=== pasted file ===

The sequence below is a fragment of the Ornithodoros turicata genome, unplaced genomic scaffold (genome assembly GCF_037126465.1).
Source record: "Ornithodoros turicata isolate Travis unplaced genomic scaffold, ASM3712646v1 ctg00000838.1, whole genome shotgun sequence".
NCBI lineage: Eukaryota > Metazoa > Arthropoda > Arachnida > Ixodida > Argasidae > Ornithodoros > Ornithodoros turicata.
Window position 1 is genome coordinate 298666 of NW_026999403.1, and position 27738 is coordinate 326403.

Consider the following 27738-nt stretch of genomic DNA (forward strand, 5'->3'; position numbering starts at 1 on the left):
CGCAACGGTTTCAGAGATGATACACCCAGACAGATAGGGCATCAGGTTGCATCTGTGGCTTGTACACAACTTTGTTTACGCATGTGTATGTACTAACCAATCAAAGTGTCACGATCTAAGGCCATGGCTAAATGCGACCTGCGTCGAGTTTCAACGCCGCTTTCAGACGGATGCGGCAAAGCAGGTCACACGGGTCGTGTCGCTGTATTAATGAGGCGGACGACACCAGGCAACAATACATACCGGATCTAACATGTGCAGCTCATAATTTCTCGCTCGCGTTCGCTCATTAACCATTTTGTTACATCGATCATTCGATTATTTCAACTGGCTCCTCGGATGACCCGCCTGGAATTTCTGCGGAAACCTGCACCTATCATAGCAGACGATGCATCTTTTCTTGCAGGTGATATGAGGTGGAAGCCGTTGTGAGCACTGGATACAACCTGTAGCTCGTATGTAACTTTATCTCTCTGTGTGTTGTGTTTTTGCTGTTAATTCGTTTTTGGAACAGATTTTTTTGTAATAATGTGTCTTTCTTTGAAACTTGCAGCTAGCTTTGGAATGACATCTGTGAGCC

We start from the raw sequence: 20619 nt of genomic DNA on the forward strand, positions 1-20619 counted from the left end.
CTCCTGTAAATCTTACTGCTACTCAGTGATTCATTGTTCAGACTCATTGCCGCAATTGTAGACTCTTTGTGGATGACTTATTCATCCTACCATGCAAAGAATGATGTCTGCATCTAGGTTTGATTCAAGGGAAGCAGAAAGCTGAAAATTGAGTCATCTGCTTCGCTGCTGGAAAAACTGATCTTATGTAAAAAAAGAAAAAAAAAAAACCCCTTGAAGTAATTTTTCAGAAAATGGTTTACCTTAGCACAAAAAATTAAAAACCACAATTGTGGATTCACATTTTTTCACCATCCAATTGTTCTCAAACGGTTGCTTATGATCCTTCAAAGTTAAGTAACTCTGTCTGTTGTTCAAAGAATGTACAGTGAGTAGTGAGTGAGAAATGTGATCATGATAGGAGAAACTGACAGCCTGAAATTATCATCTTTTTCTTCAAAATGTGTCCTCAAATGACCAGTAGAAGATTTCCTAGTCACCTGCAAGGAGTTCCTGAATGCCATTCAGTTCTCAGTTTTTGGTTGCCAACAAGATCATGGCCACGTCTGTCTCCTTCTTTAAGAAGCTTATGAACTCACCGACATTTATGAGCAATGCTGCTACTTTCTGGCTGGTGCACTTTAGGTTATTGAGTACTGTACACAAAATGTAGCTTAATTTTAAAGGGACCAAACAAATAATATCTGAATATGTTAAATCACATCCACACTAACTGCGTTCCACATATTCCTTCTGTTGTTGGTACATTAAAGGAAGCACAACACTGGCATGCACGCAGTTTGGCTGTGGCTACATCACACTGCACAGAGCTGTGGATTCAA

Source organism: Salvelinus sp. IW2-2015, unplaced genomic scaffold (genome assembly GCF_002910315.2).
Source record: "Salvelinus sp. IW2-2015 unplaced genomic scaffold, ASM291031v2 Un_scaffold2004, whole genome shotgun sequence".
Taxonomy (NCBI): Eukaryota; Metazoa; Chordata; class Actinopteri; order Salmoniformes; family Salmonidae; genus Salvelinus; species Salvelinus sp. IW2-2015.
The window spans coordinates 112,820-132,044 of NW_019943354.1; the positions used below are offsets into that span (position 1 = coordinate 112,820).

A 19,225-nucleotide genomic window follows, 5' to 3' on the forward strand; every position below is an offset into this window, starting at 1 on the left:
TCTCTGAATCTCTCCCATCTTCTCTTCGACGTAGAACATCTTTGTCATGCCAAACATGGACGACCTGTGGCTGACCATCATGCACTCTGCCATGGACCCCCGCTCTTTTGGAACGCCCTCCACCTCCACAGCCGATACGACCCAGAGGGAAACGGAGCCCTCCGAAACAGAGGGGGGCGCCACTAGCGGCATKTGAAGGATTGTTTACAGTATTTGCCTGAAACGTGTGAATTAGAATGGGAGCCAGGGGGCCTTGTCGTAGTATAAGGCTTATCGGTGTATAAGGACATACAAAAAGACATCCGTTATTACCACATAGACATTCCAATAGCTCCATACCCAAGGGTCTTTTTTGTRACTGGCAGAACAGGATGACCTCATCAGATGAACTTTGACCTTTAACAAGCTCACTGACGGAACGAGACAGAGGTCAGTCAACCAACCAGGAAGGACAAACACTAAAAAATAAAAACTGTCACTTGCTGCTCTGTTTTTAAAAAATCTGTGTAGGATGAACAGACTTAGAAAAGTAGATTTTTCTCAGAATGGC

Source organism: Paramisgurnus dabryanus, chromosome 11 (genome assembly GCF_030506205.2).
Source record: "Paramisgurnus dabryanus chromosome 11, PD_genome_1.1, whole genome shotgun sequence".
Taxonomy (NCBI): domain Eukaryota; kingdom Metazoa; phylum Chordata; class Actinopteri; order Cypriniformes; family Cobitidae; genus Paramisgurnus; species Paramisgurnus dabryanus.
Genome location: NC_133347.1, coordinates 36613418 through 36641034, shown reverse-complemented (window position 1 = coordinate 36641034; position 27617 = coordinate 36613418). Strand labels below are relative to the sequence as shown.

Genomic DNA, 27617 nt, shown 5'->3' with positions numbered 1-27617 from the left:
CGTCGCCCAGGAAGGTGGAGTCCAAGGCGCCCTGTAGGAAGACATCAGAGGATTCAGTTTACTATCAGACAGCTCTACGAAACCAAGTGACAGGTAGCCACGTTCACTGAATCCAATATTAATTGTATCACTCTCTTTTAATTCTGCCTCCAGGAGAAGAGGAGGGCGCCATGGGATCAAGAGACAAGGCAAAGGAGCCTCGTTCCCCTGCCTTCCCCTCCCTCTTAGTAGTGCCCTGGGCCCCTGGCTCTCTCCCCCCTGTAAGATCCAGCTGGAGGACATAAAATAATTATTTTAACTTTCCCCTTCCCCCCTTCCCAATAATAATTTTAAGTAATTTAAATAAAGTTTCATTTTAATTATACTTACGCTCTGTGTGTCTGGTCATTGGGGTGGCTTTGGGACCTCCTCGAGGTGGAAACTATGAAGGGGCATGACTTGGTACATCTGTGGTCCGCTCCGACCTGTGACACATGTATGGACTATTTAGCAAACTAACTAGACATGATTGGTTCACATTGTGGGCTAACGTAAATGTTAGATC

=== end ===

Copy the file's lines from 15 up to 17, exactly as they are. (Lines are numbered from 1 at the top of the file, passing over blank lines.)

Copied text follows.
Source organism: Paramisgurnus dabryanus, chromosome 11 (genome assembly GCF_030506205.2).
Source record: "Paramisgurnus dabryanus chromosome 11, PD_genome_1.1, whole genome shotgun sequence".
Taxonomy (NCBI): domain Eukaryota; kingdom Metazoa; phylum Chordata; class Actinopteri; order Cypriniformes; family Cobitidae; genus Paramisgurnus; species Paramisgurnus dabryanus.